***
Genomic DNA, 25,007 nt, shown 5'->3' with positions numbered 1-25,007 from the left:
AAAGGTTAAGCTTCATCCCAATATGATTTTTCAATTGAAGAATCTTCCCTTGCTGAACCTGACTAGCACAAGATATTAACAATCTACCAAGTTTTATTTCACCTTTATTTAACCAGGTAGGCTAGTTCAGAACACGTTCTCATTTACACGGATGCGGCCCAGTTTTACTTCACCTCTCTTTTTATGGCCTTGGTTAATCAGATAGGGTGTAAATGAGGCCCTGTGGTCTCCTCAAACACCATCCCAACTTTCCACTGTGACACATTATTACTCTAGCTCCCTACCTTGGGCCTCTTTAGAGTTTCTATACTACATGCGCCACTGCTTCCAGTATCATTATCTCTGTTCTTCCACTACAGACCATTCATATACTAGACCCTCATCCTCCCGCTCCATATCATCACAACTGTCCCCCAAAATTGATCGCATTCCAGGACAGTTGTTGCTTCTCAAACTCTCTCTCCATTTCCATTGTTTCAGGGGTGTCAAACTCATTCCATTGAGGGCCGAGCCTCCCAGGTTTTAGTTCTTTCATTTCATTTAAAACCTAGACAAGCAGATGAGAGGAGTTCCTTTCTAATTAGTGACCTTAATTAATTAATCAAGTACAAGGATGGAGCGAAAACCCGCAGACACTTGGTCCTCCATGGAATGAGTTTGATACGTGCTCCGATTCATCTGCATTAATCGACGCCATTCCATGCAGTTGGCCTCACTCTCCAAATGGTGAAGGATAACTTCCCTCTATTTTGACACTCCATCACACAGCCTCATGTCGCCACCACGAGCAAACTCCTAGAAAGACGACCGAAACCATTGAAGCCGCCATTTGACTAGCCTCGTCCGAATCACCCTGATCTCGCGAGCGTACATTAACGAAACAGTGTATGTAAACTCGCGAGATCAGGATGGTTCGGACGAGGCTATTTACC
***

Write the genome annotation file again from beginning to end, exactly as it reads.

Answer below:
Genomic DNA, 25,007 nt, shown 5'->3' with positions numbered 1-25,007 from the left:
AAAGGTTAAGCTTCATCCCAATATGATTTTTCAATTGAAGAATCTTCCCTTGCTGAACCTGACTAGCACAAGATATTAACAATCTACCAAGTTTTATTTCACCTTTATTTAACCAGGTAGGCTAGTTCAGAACACGTTCTCATTTACACGGATGCGGCCCAGTTTTACTTCACCTCTCTTTTTATGGCCTTGGTTAATCAGATAGGGTGTAAATGAGGCCCTGTGGTCTCCTCAAACACCATCCCAACTTTCCACTGTGACACATTATTACTCTAGCTCCCTACCTTGGGCCTCTTTAGAGTTTCTATACTACATGCGCCACTGCTTCCAGTATCATTATCTCTGTTCTTCCACTACAGACCATTCATATACTAGACCCTCATCCTCCCGCTCCATATCATCACAACTGTCCCCCAAAATTGATCGCATTCCAGGACAGTTGTTGCTTCTCAAACTCTCTCTCCATTTCCATTGTTTCAGGGGTGTCAAACTCATTCCATTGAGGGCCGAGCCTCCCAGGTTTTAGTTCTTTCATTTCATTTAAAACCTAGACAAGCAGATGAGAGGAGTTCCTTTCTAATTAGTGACCTTAATTAATTAATCAAGTACAAGGATGGAGCGAAAACCCGCAGACACTTGGTCCTCCATGGAATGAGTTTGATACGTGCTCCGATTCATCTGCATTAATCGACGCCATTCCATGCAGTTGGCCTCACTCTCCAAATGGTGAAGGATAACTTCCCTCTATTTTGACACTCCATCACACAGCCTCATGTCGCCACCACGAGCAAACTCCTAGAAAGACGACCGAAACCATTGAAGCCGCCATTTGACTAGCCTCGTCCGAATCACCCTGATCTCGCGAGCGTACATTAACGAAACAGTGTATGTAAACTCGCGAGATCAGGATGGTTCGGACGAGGCTATTTACC